This is the first time I've ever left a comment on a blog after saying that I wouldn't be commenting there any more, but after reading the comments by others, I realize that I'm not the only person here having a problem with Tom, so I do want to respond to some of the other comments that I just came back here and read after Ray sent me an email. I really do like this blog, and don't want to leave over one person.When I saw Tom's comment, I was actually about to respond to King of Ireland's comment about the curriculum idea he's working on. There's something that I have long thought should be included as a supplement to studying the Federalist Papers. This is actually one of the things I'm referring to when I say that there are other subjects that I hope to be able to write about at some point in the future when I can just write about historical topics that interest me, but I thought K of I might find it interesting as he's working on a curriculum. As K of I said, we sometimes disagree on some points, but this has never turned into personal attacks, and I'm pretty sure we're going to be in agreement about the materials I think should be added as a curriculum supplement. I'll post my idea, explaining the particular documents and the reason I think they should be studied, as a separate comment later. I think it might be an interesting thing to discuss.
I am going to respond to Tom's comments, but only to clarify points of history.As bpabbot pointed out in response to Tom, there was a big difference between printing the NT and printing the full Bible. Rev. Alison, who was trying to get Bibles in 1777, obviously thought so. The statement I made that Tom called "unsubstantiated" and "snark" was in no way intended as snark, and is absolutely substantiated. I was quoting Rev. Alison's 1777 memorial to Congress, in which he stated, referring specifically to FULL Bibles, that the "number of purchasers is so great, that we doubt not but a large impression would soon be sold." The failure of Aitken to be able to sell his Bibles, even after five additional years with no supply of full Bibles and having no competition from imports, shows that Rev. Alison's prediction in 1777 was wrong. I don't think there can really be any argument here, and I stand by my statement.Ray gets into the priorities of Congress in 1777 in his comments, and is absolutely correct, but there was actually even more to this importing of Bibles thing. What Rev. Alison initially asked Congress to do was not to import already printed Bibles, but to import the paper and type for Bibles to be printed in Philadelphia. Alison didn't even actually ask for the Congress to pay for this. What he asked for was for Congress to do this as a loan, to be repaid from the sales of the Bibles. But, the money wasn't actually the biggest reason that Alison wanted Congress to get involved. He wanted Congress to have a financial stake in these Bibles so that they would have control over the selling price. The reason, as clearly explained in Alison's memorial to Congress, was that because of wartime price gouging, he was afraid that if he had the Bibles printed completely privately, people with money would buy them up and then resell them at prices that the average American couldn't afford. But if the printing was done under contract from Congress, then Congress would have the power to regulate the selling price.The idea of importing already printed Bibles from Holland was an alternative plan proposed by the committee that Rev. Alison's memorial was referred to. The committee, considered it both too risky and too costly to import the paper and type to print the Bibles. I think everybody here probably knows the story from this point. In a nutshell, the vote on this proposal was split (7 states to 6), and no final vote was ever taken, so no Bibles were ever imported. There actually is quite a bit more about this story that is pretty interesting, all of which is explained in detail in my book, but would be way too long to explain in a blog comment. But if anyone here wants to read about the rest of it, I've made the entire chapter available as a PDF, which can be downloaded at http://www.liarsforjesus.com/downloads/LFJ_chap_1.pdf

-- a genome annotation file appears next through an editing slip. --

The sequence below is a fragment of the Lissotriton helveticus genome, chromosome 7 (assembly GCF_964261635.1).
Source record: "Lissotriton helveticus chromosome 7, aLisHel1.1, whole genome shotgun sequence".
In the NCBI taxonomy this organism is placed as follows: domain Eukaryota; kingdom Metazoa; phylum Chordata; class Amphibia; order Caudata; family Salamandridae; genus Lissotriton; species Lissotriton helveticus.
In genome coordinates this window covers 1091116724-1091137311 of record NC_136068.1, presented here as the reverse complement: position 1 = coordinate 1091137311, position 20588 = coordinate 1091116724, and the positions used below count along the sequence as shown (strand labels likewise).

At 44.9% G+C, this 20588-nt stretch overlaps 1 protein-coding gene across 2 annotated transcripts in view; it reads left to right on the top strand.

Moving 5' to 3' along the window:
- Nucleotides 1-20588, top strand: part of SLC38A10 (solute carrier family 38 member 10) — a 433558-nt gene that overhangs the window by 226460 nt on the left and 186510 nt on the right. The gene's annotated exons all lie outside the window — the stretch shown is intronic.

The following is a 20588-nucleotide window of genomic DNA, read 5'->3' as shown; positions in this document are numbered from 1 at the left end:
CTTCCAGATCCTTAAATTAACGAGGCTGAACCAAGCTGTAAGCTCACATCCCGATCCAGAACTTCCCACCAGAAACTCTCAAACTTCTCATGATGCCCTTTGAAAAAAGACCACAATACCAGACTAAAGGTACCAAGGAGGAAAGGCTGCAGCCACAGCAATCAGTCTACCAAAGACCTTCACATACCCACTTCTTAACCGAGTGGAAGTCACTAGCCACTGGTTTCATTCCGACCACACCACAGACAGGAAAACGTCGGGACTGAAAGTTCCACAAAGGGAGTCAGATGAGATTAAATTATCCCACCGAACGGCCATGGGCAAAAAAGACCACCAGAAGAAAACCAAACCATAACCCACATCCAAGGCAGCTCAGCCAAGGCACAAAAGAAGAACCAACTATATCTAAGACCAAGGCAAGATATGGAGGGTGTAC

"I'll post my idea, explaining the particular documents and the reason I think they should be studied, as a separate comment later. I think it might be an interesting thing to discuss."Why don't you make it a guest post? I think this type of thing is a constructive dialogue. I think almost all of us agree that Texas went too far in its changes. It also seems that this is what all this really comes down too:What is or is not going to be taught in secondary schools. So why not discuss it here. If it is broken why not fix it? I have found that giving the kids both sides of the modern debate and then going back to look at the history gives a proper frame for critical thinking and foundation for intelligent debate.